During the month that the new queen is being reared and mated there’s probably little or no need to inspect the queenright colony. They have ample laying room if you’ve provided them with drawn comb. If you gave them foundation only, or foundationless frames, they will likely need thin syrup if there’s a dearth of nectar. If you’re using a standard frame feeder this is a pretty quick and painless process.

Under the conditions described above I think it makes relatively little difference whether the original queen is ‘upstairs or downstairs’ at the outset of the split (though see the comments at the end on the entrance). However, having the new queen in the bottom box might dissuade you from inspecting too often or too soon – neither is to be encouraged where a new queen is expected.

More queens from more ambitious vertical splits

You can use a version of the vertical split to rear several queen cells. Rather than then reversing the colony and depleting the queenless half of bees you can use it to create a number of 2-3 frame nucs, each populated with a big fat ripe queen cell. In this way you can quickly make increase – trebling, quadrupling or perhaps quintupling the original hive number. The precise details are outside the scope of this article – which is already too long – but Wally Shaw covers it in his usual comprehensive manner (PDF) elsewhere.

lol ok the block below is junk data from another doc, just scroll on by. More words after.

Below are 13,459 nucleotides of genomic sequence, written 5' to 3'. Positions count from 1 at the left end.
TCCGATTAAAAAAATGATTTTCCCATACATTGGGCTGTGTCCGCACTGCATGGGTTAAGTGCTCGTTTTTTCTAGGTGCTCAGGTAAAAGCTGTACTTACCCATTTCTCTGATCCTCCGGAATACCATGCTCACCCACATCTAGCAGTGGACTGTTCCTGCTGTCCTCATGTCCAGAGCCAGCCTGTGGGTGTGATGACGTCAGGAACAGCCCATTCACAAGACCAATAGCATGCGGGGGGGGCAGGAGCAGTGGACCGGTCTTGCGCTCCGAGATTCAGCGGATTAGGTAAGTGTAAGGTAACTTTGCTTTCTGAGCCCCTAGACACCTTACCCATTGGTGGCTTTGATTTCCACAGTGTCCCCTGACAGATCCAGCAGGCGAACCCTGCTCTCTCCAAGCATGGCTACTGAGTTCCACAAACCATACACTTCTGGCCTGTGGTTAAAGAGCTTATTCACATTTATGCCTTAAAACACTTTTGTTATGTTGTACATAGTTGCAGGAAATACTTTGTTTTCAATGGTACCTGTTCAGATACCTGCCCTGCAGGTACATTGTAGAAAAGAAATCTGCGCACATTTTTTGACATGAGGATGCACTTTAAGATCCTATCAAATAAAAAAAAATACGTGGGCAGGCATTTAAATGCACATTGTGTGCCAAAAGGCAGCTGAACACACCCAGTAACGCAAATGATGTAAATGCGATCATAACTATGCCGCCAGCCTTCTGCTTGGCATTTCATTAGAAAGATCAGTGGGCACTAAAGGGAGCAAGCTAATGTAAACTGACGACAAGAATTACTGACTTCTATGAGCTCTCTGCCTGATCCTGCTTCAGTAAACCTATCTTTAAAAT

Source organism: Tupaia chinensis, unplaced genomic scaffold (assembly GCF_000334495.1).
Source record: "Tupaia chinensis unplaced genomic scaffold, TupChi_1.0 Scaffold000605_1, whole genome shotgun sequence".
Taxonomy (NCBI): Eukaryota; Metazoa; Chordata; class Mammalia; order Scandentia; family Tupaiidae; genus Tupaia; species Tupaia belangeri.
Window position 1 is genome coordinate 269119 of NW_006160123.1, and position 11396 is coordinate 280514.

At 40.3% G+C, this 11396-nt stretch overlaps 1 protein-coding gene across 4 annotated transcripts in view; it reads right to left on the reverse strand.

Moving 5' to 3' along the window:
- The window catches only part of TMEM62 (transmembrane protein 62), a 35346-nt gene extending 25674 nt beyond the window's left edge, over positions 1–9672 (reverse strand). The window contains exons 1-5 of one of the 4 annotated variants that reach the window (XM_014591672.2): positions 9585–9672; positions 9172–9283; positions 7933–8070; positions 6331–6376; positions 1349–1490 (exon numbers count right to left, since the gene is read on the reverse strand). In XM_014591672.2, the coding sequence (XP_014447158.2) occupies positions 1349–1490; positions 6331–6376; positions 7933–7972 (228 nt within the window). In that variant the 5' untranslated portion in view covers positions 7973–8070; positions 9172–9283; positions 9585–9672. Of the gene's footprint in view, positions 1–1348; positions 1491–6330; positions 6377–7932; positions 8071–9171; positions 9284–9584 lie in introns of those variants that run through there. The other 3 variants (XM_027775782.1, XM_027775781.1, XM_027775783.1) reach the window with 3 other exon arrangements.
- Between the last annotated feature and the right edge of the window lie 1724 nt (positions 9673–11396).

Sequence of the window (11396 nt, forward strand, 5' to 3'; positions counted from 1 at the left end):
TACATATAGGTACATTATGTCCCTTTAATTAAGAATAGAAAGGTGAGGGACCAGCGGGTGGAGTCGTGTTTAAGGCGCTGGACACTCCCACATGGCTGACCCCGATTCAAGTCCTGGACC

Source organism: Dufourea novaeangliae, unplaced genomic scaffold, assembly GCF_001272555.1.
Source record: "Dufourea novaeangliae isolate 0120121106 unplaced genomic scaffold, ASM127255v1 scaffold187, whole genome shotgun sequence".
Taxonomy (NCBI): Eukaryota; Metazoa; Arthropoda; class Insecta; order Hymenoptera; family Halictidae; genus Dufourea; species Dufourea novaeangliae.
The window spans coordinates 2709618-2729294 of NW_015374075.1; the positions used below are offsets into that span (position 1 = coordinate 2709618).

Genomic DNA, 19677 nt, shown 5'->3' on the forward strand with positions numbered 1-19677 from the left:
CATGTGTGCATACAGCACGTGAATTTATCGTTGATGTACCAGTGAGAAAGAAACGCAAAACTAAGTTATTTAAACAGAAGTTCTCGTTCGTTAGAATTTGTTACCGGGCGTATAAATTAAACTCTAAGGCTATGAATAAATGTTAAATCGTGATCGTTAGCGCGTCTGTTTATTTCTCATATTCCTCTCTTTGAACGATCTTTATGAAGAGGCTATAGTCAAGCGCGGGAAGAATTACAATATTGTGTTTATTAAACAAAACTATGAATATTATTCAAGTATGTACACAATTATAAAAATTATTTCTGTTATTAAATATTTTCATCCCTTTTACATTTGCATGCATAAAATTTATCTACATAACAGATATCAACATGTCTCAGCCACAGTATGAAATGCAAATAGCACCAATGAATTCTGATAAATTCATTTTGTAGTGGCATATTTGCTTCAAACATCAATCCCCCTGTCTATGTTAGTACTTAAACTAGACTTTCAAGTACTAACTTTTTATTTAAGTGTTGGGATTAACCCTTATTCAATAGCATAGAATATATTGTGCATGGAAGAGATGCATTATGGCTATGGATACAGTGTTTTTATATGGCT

For this you want to make the initial queenless half to be as strong as possible (to rear good queens). You also want it to be as easy to access as possible to facilitate checking on the development of the new queen cells. Under these conditions I think there’s good reason to start with the original mated queen ‘downstairs’.

Upstairs, downstairs?

Upstairs, downstairs?

A higher entrance

Remember that at the start of a vertical split, and for a couple of days after, bees will be exiting the rear entrance and returning to the ‘front’ of the hive to which they originally orientated.

Beehive kewl floor landing board and plastic skirt

Kewl floor – fixed …

If you decide to leave the original queen in the lower box this will necessitate reversing the hive at the very start of the process, then placing the split board entrance at the hive front. Bees cope well with this vertical relocation of a hive entrance. Sure, there’ll be a bit of milling about and general confusion, but they’ll very quickly adjust to a hive entrance situated about 25cm above the original one. In the original description of the vertical split they had to make precisely this adjustment at the 7 day hive reversal. It helps to try and restrict bees from accessing the underside of the open mesh floor during these hive reversals – for example with a simple plastic skirt (see above right).

In conclusion

Bees are pretty adaptable to the sorts of manipulations described above. Yes, there are certainly wrong ways to do things, but while being careful to avoid these, there are several different ways to manipulate the process to achieve the desired goal(s).